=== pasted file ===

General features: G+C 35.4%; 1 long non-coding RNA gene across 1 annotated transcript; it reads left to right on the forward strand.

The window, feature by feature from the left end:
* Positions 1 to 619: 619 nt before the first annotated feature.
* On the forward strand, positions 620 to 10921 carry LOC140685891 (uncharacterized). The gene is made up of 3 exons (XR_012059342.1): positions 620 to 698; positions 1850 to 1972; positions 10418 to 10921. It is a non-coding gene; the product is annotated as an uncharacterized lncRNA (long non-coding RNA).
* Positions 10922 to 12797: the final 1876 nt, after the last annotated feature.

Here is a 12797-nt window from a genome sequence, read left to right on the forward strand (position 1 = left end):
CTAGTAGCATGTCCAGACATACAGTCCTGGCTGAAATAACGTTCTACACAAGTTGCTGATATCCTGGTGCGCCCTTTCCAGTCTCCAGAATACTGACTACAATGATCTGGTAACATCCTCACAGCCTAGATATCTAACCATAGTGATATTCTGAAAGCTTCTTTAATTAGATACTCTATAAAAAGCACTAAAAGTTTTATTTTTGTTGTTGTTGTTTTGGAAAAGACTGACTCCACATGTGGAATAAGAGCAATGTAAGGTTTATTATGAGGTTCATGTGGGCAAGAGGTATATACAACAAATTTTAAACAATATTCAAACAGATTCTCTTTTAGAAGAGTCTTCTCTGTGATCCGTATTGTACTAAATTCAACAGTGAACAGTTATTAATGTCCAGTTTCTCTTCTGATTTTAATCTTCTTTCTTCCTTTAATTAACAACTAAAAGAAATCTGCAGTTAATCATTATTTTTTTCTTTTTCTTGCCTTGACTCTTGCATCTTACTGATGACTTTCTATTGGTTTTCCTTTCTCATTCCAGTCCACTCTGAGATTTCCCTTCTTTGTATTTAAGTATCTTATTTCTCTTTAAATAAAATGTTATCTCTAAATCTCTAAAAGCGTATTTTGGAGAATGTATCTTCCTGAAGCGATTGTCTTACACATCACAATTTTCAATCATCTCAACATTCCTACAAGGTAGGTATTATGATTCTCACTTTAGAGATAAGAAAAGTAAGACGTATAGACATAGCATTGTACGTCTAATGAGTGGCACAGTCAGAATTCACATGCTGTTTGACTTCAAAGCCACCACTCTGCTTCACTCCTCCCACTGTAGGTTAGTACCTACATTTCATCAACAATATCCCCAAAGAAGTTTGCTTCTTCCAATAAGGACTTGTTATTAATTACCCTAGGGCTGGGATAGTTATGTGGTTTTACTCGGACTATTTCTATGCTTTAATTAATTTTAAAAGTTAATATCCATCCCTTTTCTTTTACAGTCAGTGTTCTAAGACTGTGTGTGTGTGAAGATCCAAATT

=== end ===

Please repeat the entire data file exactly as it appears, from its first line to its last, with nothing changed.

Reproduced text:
General features: G+C 35.4%; 1 long non-coding RNA gene across 1 annotated transcript; it reads left to right on the forward strand.

The window, feature by feature from the left end:
* Positions 1 to 619: 619 nt before the first annotated feature.
* On the forward strand, positions 620 to 10921 carry LOC140685891 (uncharacterized). The gene is made up of 3 exons (XR_012059342.1): positions 620 to 698; positions 1850 to 1972; positions 10418 to 10921. It is a non-coding gene; the product is annotated as an uncharacterized lncRNA (long non-coding RNA).
* Positions 10922 to 12797: the final 1876 nt, after the last annotated feature.

Here is a 12797-nt window from a genome sequence, read left to right on the forward strand (position 1 = left end):
CTAGTAGCATGTCCAGACATACAGTCCTGGCTGAAATAACGTTCTACACAAGTTGCTGATATCCTGGTGCGCCCTTTCCAGTCTCCAGAATACTGACTACAATGATCTGGTAACATCCTCACAGCCTAGATATCTAACCATAGTGATATTCTGAAAGCTTCTTTAATTAGATACTCTATAAAAAGCACTAAAAGTTTTATTTTTGTTGTTGTTGTTTTGGAAAAGACTGACTCCACATGTGGAATAAGAGCAATGTAAGGTTTATTATGAGGTTCATGTGGGCAAGAGGTATATACAACAAATTTTAAACAATATTCAAACAGATTCTCTTTTAGAAGAGTCTTCTCTGTGATCCGTATTGTACTAAATTCAACAGTGAACAGTTATTAATGTCCAGTTTCTCTTCTGATTTTAATCTTCTTTCTTCCTTTAATTAACAACTAAAAGAAATCTGCAGTTAATCATTATTTTTTTCTTTTTCTTGCCTTGACTCTTGCATCTTACTGATGACTTTCTATTGGTTTTCCTTTCTCATTCCAGTCCACTCTGAGATTTCCCTTCTTTGTATTTAAGTATCTTATTTCTCTTTAAATAAAATGTTATCTCTAAATCTCTAAAAGCGTATTTTGGAGAATGTATCTTCCTGAAGCGATTGTCTTACACATCACAATTTTCAATCATCTCAACATTCCTACAAGGTAGGTATTATGATTCTCACTTTAGAGATAAGAAAAGTAAGACGTATAGACATAGCATTGTACGTCTAATGAGTGGCACAGTCAGAATTCACATGCTGTTTGACTTCAAAGCCACCACTCTGCTTCACTCCTCCCACTGTAGGTTAGTACCTACATTTCATCAACAATATCCCCAAAGAAGTTTGCTTCTTCCAATAAGGACTTGTTATTAATTACCCTAGGGCTGGGATAGTTATGTGGTTTTACTCGGACTATTTCTATGCTTTAATTAATTTTAAAAGTTAATATCCATCCCTTTTCTTTTACAGTCAGTGTTCTAAGACTGTGTGTGTGTGAAGATCCAAATT